A pregnant woman in Georgia mourns the death-by-airstrike of her husband on the front page of today's New York Times. Below the heartbreaking picture is the equally gut-wrenching story of unnecessary and painful death in the hands of U.S. immigration authorities. Both are tragic tales which most of us who read the paper every day have relatively little ability to control. Yet Page 1 offers up another infuriating story which we most certainly do have a say in: the latest tale of swiftboating for monetary and political gain.
Obama Nation is the latest offering by Jerome R. Corsi, the infamous quasi-journalist who caused irrevocable damage to Senator Kerry's 2004 campaign with his widely-discredited Unfit for Command. As the Times notes, "Several of [Obama Nation's] accusations, in fact, are unsubstantiated, misleading or inaccurate... Nonetheless, it is to make its first appearance on The New York Times best-seller list for nonfiction hardcovers this Sunday -- at No. 1."
Political support for Senator Obama is not the issue here; if a similar book was published making unsubstantiated claims about Senator McCain it would be equally reprehensible. What is at stake is something of far greater significance: the fairness, balance, and ethical standards of our media. Obama Nation happens to be published by an imprint of Simon & Schuster, under the direction of Mary Matalin -- a Republican woman whom I personally like -- but whose decision to print a book containing unchecked and insinuating "facts" is plain wrong. And as consumers, we should demand better.
There's a Native American saying that goes, "He who tells the stories rules the world." But I would argue that in the media-soaked 21st century, those who tell the stories only rule if consumers allow them to. In our choice to subscribe to a newspaper or choose a competitor, watch a news show or flip the channel, buy or pass by a book, lies a weighty power: the almighty dollar. With the exception of our vote, we have little immediate control as individuals over the bombings in Georgia or the cruelty of some immigration officials. But what we buy is very much in our control.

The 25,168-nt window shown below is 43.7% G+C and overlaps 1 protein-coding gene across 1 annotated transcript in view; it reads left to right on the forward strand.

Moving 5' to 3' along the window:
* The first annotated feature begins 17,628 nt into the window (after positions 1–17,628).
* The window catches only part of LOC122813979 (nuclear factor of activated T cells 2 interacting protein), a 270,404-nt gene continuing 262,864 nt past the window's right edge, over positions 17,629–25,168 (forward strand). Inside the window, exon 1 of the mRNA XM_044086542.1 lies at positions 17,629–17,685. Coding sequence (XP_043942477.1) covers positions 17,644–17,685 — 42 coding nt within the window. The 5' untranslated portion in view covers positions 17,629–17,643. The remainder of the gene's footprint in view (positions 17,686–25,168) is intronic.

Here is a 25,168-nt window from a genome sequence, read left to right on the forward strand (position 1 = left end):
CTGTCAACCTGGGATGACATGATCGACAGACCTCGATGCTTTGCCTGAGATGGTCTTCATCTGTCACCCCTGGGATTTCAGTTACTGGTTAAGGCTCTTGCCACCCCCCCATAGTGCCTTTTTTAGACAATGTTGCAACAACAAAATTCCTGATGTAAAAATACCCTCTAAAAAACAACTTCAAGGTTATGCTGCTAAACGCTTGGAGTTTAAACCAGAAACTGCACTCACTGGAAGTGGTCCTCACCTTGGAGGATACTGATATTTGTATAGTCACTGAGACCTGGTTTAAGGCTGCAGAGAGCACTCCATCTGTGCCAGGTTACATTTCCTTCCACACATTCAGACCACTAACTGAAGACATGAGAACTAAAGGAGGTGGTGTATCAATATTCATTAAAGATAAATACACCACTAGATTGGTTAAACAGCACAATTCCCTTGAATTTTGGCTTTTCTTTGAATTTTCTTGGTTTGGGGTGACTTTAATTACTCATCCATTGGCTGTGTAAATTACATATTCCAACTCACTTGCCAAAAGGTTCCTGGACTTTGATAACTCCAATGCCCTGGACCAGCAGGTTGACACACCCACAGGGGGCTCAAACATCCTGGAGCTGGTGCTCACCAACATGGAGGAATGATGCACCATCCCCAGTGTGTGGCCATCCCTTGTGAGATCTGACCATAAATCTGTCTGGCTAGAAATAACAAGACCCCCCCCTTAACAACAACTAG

This summer, The White House Project, along with the Women's Media Center and the Maynard Institute for Journalism Education, held a conference entitled "From Soundbites to Solutions: Bias, Punditry, and the Press in the 2008 Election." From the substantive dialogue amongst the political pundits and media operatives who participated in the conference, a forthcoming report provides meaty solutions to the pressing problem of media bias. Among the solutions proposed in the upcoming Bias, Punditry, and the Press: Where Do We Go From Here are a bevy of recommendations for consumers to combat media bias.
1. Exercise the Power of Your Purse. Don't like it? Don't buy it.
2. Email the Advertisers. If it's on the public airwaves, find out who the advertisers are and write them a note.
3. Call the Television or Radio Newsroom. Tell those in charge what you really think. What the public demands can make a difference.
4. Write the Newspaper or Magazine Editor. See something you don't like? Let the editor know.
5. Create and Participate in Alternative Media. Digital media and the rise of citizen journalism offer myriad opportunities to democratize the news. Dive in.
At the 2008 Democratic National Convention, this timely discussion will continue in another "Soundbites" panel, featuring speakers from CNN, MSNBC, Salon.com, The Nation and NPR. In the meantime, the next time you turn on cable news or peruse your local bookstore, remember this: partisan lies and shoddy journalism sells -- but only if you're buying.